Ex. 1:

Columns and offsets

The first row has two fields, the first one with the class name: col-xs-1 and the second field the class name: col-xs-11 (the first field occupates one column, and the second field eleven columns). Remember a row is divided into 12 columns.

The second row has two fields, the first one with the class name: col-xs-2 and the second field the class name: col-xs-10 (twelve columns in total)

The third row has two fields, the first one with the class name: col-xs-3 and the second field the class name: col-xs-9

But pay attention to the fourth row, that includes a gutter between the first and second fields. This appearance is gotten assigning to the second field an offset to complete the 12 columns. This means to assign to the first field the class name: col-xs-3 but to the second one you should assign the class names: col-xs-8 col-xs-offset-1 (summing between the fields' columns and the offset the space corresponding to 12 columns)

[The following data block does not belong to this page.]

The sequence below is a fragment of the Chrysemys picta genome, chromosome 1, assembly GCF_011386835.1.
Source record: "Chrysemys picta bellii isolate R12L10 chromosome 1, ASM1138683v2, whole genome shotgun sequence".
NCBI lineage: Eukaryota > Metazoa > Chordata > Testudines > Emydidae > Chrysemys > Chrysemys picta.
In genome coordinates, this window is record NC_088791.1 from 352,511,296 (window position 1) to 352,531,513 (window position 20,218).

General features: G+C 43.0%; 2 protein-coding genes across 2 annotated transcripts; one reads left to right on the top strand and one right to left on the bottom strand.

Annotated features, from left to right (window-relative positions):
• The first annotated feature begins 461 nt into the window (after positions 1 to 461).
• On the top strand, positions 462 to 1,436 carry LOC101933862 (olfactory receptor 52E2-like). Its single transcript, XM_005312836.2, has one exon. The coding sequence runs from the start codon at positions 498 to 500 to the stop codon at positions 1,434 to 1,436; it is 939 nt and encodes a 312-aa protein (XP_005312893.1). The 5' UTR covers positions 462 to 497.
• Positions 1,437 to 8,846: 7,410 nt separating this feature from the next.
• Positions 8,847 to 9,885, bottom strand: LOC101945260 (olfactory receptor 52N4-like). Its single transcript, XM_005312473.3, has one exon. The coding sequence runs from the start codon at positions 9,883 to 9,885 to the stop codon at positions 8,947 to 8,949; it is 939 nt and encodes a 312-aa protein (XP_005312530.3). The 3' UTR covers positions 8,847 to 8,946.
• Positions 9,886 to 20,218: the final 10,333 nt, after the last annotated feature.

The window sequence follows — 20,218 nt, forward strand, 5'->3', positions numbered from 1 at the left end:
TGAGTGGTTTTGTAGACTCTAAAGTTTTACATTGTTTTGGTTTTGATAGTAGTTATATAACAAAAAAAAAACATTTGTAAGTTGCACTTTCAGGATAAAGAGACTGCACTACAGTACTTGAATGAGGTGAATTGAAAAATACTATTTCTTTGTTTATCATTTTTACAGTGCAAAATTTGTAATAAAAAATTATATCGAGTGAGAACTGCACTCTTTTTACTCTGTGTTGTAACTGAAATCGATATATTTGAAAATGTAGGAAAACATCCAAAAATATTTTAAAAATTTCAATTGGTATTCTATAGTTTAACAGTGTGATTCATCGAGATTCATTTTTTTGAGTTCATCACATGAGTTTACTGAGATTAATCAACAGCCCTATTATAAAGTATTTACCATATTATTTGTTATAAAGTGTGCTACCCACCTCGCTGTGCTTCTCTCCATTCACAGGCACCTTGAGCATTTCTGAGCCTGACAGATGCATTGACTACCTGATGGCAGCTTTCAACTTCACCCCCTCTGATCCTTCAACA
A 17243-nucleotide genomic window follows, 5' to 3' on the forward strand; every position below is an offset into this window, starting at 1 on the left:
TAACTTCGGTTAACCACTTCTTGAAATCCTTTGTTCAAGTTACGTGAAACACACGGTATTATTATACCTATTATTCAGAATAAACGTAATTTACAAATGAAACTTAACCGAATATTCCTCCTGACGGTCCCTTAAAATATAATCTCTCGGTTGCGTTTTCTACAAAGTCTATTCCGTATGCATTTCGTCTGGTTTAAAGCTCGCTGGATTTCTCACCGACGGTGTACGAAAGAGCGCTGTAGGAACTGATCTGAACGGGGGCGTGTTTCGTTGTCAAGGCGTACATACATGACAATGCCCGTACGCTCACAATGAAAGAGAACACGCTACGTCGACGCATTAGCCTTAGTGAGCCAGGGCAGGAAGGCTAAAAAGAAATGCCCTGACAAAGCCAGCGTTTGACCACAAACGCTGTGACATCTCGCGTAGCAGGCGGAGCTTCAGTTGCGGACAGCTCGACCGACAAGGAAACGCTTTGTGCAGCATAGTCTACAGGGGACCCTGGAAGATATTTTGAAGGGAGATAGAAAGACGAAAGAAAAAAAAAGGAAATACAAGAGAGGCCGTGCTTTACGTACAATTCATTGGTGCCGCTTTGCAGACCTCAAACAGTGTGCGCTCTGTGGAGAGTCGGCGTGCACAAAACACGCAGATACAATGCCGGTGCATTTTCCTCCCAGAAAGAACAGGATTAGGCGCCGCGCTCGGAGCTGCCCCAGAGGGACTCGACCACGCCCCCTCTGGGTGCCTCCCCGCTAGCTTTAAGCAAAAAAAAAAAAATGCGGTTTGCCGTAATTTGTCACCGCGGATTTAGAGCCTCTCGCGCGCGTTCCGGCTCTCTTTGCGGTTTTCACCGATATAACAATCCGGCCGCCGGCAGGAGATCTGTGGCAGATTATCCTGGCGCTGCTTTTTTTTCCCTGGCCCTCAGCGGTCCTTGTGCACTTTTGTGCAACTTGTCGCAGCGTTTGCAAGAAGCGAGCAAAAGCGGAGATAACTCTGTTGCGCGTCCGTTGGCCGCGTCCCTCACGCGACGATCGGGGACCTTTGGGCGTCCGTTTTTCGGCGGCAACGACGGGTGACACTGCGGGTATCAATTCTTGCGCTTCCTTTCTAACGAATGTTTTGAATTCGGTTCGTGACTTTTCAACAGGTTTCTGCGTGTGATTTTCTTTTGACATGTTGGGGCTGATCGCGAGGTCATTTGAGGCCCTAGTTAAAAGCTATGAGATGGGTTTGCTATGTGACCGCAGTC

Ex. 2:

Columns and offsets

This second example describes how to configure a pair of fields to modify their distribution based on the screen's size.

The first case represents the fields' sizes in large screens (one and eleven columns). The second case represents the fields' distribution in screens with medium size (six columns each). And the last case shows every field in its own row and would be applied in to small and very small screens.

To get this behavior the class names to assign the fields are:

To the first field: col-xs-1 col-sm-1 col-md-6 col-lg-1

To the second field: col-xs-1 col-sm-1 col-md-6 col-lg-11